A story is told of Alexander the Great of Macedonia, who arrived with his army at the Phoenician coast in the 4th century BC. He very quickly understood what the outcome of this war would be. The Phoenician army was three times larger than his own and the war would be totally asymmetrical. The soldiers despaired even before the battle began.

So Alexander of Macedonia planned a brilliant strategy. He asked his men to burn the ships in which they had arrived at the Phoenician coast, then gathered them together and spoke to them: "Look how the ships are burning…just because of that we will have to win the war. There is only one way to return home, and that is by sea. And after we win the war we will go there in the only remaining way: in the Phoenicians' ships!".

Facing a new reality is a long and complicated journey. The way from which there is no going back. That is the desert path. The path chosen by God to teach that particular generation which had not yet reached maturity that sometimes the only way to face challenges is to burn your ships.

Sunday, January 17, 2010


With our Young and with our Old
Rabbi Gustavo Surazski
The departure of the children of Israel from Egypt already appears in Parashat Bo. After years of suffering and tears, and under the heavy pressure from his slaves, Pharoah the king of Egypt allows the people of Israel to leave for the desert to worship G-d.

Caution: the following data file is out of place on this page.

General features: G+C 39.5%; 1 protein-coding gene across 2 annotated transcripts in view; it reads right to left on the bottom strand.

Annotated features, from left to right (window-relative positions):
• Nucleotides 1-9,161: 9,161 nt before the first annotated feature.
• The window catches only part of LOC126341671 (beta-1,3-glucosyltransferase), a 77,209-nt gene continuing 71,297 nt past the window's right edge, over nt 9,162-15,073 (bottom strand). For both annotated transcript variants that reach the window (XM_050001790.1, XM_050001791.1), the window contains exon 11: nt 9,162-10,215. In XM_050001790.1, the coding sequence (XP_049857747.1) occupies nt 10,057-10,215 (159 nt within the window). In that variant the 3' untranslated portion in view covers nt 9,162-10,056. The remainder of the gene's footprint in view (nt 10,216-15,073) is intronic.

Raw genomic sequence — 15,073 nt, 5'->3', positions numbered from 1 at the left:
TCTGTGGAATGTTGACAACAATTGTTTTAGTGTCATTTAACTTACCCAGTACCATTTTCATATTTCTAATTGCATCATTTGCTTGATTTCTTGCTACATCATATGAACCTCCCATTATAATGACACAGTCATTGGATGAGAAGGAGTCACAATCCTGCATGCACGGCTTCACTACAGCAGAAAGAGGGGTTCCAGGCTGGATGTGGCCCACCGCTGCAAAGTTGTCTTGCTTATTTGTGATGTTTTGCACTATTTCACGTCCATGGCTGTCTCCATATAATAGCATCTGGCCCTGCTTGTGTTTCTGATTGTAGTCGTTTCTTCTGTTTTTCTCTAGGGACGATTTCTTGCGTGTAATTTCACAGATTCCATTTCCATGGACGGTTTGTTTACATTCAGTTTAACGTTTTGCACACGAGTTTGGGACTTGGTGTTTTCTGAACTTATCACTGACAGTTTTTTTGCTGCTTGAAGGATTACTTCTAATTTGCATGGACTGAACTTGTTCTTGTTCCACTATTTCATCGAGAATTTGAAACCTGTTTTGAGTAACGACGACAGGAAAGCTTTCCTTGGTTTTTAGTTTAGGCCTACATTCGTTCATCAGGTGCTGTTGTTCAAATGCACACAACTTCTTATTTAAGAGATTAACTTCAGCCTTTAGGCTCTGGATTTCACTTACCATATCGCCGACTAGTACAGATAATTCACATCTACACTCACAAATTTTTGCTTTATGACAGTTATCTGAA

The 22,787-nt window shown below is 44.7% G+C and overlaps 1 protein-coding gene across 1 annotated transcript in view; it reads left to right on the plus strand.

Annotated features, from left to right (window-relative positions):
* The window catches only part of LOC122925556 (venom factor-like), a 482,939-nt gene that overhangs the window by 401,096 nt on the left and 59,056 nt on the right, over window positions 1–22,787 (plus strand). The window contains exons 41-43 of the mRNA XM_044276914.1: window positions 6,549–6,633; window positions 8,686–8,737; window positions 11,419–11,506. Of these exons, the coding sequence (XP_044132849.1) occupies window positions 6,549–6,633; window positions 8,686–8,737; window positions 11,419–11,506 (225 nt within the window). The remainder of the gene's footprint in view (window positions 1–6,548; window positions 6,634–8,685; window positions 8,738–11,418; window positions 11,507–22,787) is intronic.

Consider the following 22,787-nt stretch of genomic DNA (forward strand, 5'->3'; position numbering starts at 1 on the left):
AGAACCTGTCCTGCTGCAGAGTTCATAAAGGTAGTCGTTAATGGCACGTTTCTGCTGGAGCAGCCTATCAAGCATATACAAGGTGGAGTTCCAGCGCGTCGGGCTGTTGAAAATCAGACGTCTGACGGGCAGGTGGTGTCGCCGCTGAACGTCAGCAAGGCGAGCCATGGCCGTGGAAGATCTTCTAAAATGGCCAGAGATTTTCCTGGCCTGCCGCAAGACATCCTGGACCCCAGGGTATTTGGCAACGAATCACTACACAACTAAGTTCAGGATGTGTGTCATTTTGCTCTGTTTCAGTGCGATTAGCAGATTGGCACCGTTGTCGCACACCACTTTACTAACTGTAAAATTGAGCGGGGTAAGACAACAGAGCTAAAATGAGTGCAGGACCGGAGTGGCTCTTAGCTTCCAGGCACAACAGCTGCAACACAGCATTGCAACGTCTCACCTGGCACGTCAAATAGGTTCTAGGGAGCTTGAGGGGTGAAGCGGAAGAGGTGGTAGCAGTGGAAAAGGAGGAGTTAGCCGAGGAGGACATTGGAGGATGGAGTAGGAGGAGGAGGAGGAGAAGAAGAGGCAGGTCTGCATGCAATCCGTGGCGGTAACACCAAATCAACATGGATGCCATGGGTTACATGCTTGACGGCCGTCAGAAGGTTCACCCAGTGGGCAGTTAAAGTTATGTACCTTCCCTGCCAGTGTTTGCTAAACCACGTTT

However, a very tense dialogue takes place between Pharoah and Moses. Pharoah asks Moses: "But who are they that shall go?" and Moses answers: "We will go with our young and with our old." Pharoah is not overly enthusiastic about this idea: "Not so, go now you that are men and serve the Lord for that is what you desire." (Exodus 10:8-11)
It is possible to say a great deal about Pharoah king of Egypt. He was cruel. He was a child murderer. He was an egoist. But he was very astute. The condition that he lays down is brilliant in terms of preserving his own interests...
But Moses is stubborn and insists on going out to the desert with both the young and the old.